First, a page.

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Criteria for Adjusting Lime Content of Growing Media

Growers may occasionally experience high pH problems with their growing media causing iron chlorosis in petunias and calibrachoa; or the pH being too low, causing iron-manganese toxicity in geranium and marigolds. Sometimes growers will adjust the limestone rates of the growing medium to help in these cases, but a better approach is determining why these problems are occurring in the first place. The pH of the growing medium does not mysteriously end up outside the normal range by itself.

Issues with High pH of Growing Medium:  The indicator crops that exhibit high pH problems are bacopa, calibrachoa, dianthus, nemesia, pansy, petunia, snapdragon, verbena, vinca, etc. Growing medium pH above 6.5 can cause iron or manganese deficiency which appears as an interveinal chlorosis in the new leaves. Not all iron and manganese deficiency is caused by high media pH. Often these deficiencies are caused by insufficient application of iron or manganese. Test the crop before committing to a future adjustment in the limestone.

Factors that cause the growing medium pH to rise above the normal range for a crop include:

  • Water alkalinity. Think of alkalinity as the limestone content in the water. Every time water is applied, the growing medium is being limed. If the alkalinity is above 200-250 ppm CaCO3, then acid should be injected to minimize high pH problems with the growing medium.
  • Fertilizer. All calcium-containing or cal-mag fertilizers are potentially basic and will cause the pH of the growing medium to go up. Depending on the water alkalinity, even fertilizer with low to moderate potential acidity may not generate sufficient acid to offset the alkalinity or “limestone” coming from the water.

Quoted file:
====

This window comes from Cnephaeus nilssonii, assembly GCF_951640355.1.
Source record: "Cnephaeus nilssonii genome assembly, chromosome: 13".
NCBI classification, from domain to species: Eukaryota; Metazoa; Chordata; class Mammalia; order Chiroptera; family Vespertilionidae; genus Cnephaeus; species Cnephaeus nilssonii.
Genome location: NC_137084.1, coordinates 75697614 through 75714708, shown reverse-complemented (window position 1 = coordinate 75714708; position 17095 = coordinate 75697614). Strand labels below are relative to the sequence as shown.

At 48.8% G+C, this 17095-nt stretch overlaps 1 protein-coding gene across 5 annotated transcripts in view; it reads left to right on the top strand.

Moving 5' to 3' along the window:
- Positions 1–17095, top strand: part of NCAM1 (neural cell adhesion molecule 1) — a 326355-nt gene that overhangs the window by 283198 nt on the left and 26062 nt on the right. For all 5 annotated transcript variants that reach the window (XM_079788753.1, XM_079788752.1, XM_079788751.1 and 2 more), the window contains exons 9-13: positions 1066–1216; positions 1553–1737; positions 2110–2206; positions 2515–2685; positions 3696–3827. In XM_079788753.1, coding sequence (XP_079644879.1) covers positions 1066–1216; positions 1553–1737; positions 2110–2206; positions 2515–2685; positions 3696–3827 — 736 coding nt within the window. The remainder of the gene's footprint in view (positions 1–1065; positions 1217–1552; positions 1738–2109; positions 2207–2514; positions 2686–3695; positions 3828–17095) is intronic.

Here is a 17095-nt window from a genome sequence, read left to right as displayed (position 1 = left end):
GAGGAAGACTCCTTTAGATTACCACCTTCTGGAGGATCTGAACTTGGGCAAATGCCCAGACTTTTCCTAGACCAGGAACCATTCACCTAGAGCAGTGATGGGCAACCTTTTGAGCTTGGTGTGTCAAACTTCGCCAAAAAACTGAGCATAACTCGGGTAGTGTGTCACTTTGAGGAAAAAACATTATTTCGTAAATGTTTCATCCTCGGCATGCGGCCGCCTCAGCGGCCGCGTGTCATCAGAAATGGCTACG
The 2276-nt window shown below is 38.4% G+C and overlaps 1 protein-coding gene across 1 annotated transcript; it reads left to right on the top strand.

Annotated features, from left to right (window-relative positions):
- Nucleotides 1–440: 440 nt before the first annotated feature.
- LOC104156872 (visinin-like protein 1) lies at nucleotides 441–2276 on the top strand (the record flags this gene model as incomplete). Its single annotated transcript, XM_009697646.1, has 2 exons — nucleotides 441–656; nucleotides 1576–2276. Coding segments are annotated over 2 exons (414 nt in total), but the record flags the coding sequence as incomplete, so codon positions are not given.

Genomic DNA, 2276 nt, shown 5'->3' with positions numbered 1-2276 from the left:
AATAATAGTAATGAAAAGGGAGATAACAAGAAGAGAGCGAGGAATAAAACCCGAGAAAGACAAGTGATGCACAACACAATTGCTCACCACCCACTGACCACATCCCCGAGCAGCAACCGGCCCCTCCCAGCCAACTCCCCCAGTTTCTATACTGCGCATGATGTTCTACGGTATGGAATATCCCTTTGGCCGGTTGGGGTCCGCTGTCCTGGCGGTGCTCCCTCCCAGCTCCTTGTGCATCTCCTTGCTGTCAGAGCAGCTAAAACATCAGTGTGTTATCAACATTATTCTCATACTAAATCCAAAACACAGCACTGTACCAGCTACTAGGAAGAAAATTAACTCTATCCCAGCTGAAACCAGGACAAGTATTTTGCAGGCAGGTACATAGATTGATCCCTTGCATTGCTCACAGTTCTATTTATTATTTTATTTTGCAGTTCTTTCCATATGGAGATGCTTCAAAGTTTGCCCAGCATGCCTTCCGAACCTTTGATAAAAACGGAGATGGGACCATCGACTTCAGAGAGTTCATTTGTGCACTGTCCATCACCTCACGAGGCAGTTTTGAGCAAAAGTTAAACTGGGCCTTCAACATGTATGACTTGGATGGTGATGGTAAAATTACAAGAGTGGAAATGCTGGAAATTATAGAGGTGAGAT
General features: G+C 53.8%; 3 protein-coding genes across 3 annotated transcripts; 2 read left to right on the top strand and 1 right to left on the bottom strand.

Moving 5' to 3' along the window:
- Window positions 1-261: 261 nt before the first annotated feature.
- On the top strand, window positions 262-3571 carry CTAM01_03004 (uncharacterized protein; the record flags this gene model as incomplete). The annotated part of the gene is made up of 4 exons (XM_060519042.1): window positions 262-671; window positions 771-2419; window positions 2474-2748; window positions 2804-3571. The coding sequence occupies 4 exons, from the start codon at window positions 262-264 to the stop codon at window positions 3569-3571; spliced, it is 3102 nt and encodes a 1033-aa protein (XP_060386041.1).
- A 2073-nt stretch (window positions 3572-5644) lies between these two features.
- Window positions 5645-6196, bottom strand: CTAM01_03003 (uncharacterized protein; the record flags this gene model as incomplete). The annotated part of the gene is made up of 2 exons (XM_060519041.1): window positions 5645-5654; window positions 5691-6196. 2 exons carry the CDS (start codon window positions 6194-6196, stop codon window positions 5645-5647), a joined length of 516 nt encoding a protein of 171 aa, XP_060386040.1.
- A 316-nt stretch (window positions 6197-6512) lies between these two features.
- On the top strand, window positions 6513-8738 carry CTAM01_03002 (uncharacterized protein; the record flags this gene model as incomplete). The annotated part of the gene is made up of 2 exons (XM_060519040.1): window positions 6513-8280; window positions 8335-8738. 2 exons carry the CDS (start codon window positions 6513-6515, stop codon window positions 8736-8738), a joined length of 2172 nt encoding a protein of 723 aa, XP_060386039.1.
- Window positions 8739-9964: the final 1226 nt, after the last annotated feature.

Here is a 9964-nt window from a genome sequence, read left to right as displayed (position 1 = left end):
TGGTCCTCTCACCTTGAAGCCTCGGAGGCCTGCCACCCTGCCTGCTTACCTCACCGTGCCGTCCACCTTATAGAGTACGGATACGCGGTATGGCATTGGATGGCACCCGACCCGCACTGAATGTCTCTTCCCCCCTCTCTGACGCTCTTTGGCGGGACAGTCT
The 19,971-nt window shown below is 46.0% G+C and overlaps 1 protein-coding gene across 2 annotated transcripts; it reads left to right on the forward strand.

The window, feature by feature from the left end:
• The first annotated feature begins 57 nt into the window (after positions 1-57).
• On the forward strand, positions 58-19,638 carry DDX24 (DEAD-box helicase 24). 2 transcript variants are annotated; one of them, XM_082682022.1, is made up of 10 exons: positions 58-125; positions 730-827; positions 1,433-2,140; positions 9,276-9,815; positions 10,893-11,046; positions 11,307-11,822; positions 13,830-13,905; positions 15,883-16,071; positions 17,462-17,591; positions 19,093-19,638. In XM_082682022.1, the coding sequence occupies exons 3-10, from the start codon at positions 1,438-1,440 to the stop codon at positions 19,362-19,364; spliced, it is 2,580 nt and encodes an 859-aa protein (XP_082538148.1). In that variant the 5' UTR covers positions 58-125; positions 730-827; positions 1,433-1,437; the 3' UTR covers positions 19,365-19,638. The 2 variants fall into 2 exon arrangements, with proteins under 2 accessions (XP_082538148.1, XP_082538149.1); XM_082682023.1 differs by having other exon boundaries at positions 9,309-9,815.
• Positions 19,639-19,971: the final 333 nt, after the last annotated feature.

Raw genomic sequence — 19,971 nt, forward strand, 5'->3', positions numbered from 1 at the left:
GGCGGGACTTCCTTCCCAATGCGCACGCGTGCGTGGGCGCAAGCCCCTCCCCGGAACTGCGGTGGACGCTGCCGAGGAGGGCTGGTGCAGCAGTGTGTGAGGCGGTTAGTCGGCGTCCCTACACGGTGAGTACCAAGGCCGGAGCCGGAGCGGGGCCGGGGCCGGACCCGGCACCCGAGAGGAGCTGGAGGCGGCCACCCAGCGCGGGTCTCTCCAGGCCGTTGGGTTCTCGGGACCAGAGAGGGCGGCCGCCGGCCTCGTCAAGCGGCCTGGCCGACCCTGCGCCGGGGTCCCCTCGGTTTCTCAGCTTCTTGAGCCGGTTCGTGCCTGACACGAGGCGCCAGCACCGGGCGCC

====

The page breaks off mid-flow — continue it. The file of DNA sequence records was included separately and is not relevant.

• Fertilizer Rate and Frequency. The higher the fertilizer application rate and/or the more frequently that it is applied, the greater influence the fertilizer has on the growing medium pH. Even highly acidic fertilizers, when used at low rates or low frequency, have little influence on the pH of the growing medium. Besides, application of insufficient fertilizer negatively impacts crop quality and produces uneven plant growth


Growing Medium pH Becomes Too Low: When the pH of a growing medium becomes too low, most micronutrients become more available for plant uptake. The most common problem associated with low growing medium pH is iron-manganese toxicity in geraniums, lisianthus, marigolds, New Guinea impatiens and pentas. Factors that can decrease the pH of the growing medium include:

  • Low water Alkalinity: If alkalinity is low, then there is little “limestone” applied to the growing medium at each watering. The pH of the growing medium is then greatly influenced by the fertilizer. If acid is injected, reduce the amount added so the alkalinity can help offset pH drop in the growing medium.
  • Fertilizer: Consider switching to a less potentially acidic or potentially basic fertilizer. Most potentially basic fertilizers are formulated with calcium which is needed since low alkalinity water sources are low in calcium. Controlled release fertilizers are quite acidic and if they release at high rates, growing medium pH often drops. If so, avoid using them or find one with a high nitrate / low ammonium ratio as this will reduce acidity coming from the fertilizer.
  • Fertilizer Rate and Frequency: A fertilizer that is applied at higher rates or as a constant feed has a greater impact on growing medium pH. Using a potentially basic fertilizer at the proper application rate may eliminate problems with low pH of the growing medium.


Adjust Limestone Content of Growing Media. There are times when it is not advisable to change the limestone rate, especially if water alkalinity is within a range of 60-200 ppm CaCO3 or if adjustments suggested above will correct problems. Changes in limestone rates make more sense if your water alkalinity is outside this range.

For more information, contact your Premier Tech Horticulture Grower Services representative.

PRO-MIX® is a registered trademark of Premier Horticulture Ltd.

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